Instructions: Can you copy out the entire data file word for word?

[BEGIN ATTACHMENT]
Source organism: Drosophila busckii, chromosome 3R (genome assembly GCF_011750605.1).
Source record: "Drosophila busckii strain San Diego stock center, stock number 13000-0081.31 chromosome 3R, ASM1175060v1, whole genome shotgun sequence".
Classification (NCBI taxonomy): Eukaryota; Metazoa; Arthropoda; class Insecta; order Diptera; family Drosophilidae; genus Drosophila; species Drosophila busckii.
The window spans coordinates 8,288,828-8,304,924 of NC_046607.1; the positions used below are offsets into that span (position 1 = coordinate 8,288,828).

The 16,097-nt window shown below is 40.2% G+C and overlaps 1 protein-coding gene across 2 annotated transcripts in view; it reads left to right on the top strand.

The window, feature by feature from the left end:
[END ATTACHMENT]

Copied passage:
Source organism: Drosophila busckii, chromosome 3R (genome assembly GCF_011750605.1).
Source record: "Drosophila busckii strain San Diego stock center, stock number 13000-0081.31 chromosome 3R, ASM1175060v1, whole genome shotgun sequence".
Classification (NCBI taxonomy): Eukaryota; Metazoa; Arthropoda; class Insecta; order Diptera; family Drosophilidae; genus Drosophila; species Drosophila busckii.
The window spans coordinates 8,288,828-8,304,924 of NC_046607.1; the positions used below are offsets into that span (position 1 = coordinate 8,288,828).

The 16,097-nt window shown below is 40.2% G+C and overlaps 1 protein-coding gene across 2 annotated transcripts in view; it reads left to right on the top strand.

The window, feature by feature from the left end: